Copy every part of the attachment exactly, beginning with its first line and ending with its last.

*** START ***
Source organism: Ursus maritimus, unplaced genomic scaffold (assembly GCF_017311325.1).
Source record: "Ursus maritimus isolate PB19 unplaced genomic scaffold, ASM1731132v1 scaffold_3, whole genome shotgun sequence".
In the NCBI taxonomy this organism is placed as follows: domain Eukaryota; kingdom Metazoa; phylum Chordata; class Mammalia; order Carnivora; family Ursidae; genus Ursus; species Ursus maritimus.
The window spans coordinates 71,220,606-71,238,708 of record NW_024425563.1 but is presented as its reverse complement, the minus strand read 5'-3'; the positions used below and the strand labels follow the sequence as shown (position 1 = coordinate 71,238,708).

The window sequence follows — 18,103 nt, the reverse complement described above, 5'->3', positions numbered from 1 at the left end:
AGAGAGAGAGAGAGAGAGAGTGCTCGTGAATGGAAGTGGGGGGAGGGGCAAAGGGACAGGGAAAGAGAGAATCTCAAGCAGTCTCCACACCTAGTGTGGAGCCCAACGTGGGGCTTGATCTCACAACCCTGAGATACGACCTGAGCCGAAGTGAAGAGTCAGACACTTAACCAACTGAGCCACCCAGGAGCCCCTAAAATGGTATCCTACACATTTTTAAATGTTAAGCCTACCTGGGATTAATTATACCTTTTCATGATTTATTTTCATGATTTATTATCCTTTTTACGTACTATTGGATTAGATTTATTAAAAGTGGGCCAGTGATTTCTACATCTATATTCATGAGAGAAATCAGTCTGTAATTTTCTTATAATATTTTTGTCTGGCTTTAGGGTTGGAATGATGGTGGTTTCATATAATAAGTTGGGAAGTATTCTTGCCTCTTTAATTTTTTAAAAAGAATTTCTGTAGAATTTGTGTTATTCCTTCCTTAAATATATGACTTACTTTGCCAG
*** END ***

Source organism: Ursus maritimus, unplaced genomic scaffold (assembly GCF_017311325.1).
Source record: "Ursus maritimus isolate PB19 unplaced genomic scaffold, ASM1731132v1 scaffold_3, whole genome shotgun sequence".
In the NCBI taxonomy this organism is placed as follows: domain Eukaryota; kingdom Metazoa; phylum Chordata; class Mammalia; order Carnivora; family Ursidae; genus Ursus; species Ursus maritimus.
The window spans coordinates 71,220,606-71,238,708 of record NW_024425563.1 but is presented as its reverse complement, the minus strand read 5'-3'; the positions used below and the strand labels follow the sequence as shown (position 1 = coordinate 71,238,708).

The window sequence follows — 18,103 nt, the reverse complement described above, 5'->3', positions numbered from 1 at the left end:
AGAGAGAGAGAGAGAGAGAGTGCTCGTGAATGGAAGTGGGGGGAGGGGCAAAGGGACAGGGAAAGAGAGAATCTCAAGCAGTCTCCACACCTAGTGTGGAGCCCAACGTGGGGCTTGATCTCACAACCCTGAGATACGACCTGAGCCGAAGTGAAGAGTCAGACACTTAACCAACTGAGCCACCCAGGAGCCCCTAAAATGGTATCCTACACATTTTTAAATGTTAAGCCTACCTGGGATTAATTATACCTTTTCATGATTTATTTTCATGATTTATTATCCTTTTTACGTACTATTGGATTAGATTTATTAAAAGTGGGCCAGTGATTTCTACATCTATATTCATGAGAGAAATCAGTCTGTAATTTTCTTATAATATTTTTGTCTGGCTTTAGGGTTGGAATGATGGTGGTTTCATATAATAAGTTGGGAAGTATTCTTGCCTCTTTAATTTTTTAAAAAGAATTTCTGTAGAATTTGTGTTATTCCTTCCTTAAATATATGACTTACTTTGCCAG